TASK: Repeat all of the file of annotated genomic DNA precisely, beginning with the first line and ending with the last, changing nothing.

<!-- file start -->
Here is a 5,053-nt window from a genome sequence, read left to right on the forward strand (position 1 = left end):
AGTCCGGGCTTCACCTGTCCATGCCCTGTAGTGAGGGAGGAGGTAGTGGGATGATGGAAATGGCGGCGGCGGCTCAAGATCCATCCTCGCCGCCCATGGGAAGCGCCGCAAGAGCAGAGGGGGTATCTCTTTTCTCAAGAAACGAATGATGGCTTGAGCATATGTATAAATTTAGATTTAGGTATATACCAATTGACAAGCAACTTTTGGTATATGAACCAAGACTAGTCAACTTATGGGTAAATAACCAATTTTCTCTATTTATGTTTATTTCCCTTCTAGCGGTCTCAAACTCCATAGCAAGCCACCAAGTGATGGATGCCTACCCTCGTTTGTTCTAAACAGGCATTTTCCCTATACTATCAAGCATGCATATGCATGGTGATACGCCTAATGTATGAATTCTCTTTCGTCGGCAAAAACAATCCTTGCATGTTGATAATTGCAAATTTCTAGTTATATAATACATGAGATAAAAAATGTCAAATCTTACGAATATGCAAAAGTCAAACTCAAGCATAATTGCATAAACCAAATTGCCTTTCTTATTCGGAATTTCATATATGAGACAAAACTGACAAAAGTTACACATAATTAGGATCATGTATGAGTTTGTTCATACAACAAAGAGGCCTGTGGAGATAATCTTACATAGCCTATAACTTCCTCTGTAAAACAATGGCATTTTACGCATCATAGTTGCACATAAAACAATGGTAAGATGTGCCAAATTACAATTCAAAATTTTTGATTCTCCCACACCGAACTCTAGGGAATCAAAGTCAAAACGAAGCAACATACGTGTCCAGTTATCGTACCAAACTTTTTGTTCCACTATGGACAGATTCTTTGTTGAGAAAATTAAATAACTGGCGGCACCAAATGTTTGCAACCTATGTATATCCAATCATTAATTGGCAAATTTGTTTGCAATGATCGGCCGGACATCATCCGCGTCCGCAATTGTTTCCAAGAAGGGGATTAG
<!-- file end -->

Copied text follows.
Here is a 5,053-nt window from a genome sequence, read left to right on the forward strand (position 1 = left end):
AGTCCGGGCTTCACCTGTCCATGCCCTGTAGTGAGGGAGGAGGTAGTGGGATGATGGAAATGGCGGCGGCGGCTCAAGATCCATCCTCGCCGCCCATGGGAAGCGCCGCAAGAGCAGAGGGGGTATCTCTTTTCTCAAGAAACGAATGATGGCTTGAGCATATGTATAAATTTAGATTTAGGTATATACCAATTGACAAGCAACTTTTGGTATATGAACCAAGACTAGTCAACTTATGGGTAAATAACCAATTTTCTCTATTTATGTTTATTTCCCTTCTAGCGGTCTCAAACTCCATAGCAAGCCACCAAGTGATGGATGCCTACCCTCGTTTGTTCTAAACAGGCATTTTCCCTATACTATCAAGCATGCATATGCATGGTGATACGCCTAATGTATGAATTCTCTTTCGTCGGCAAAAACAATCCTTGCATGTTGATAATTGCAAATTTCTAGTTATATAATACATGAGATAAAAAATGTCAAATCTTACGAATATGCAAAAGTCAAACTCAAGCATAATTGCATAAACCAAATTGCCTTTCTTATTCGGAATTTCATATATGAGACAAAACTGACAAAAGTTACACATAATTAGGATCATGTATGAGTTTGTTCATACAACAAAGAGGCCTGTGGAGATAATCTTACATAGCCTATAACTTCCTCTGTAAAACAATGGCATTTTACGCATCATAGTTGCACATAAAACAATGGTAAGATGTGCCAAATTACAATTCAAAATTTTTGATTCTCCCACACCGAACTCTAGGGAATCAAAGTCAAAACGAAGCAACATACGTGTCCAGTTATCGTACCAAACTTTTTGTTCCACTATGGACAGATTCTTTGTTGAGAAAATTAAATAACTGGCGGCACCAAATGTTTGCAACCTATGTATATCCAATCATTAATTGGCAAATTTGTTTGCAATGATCGGCCGGACATCATCCGCGTCCGCAATTGTTTCCAAGAAGGGGATTAG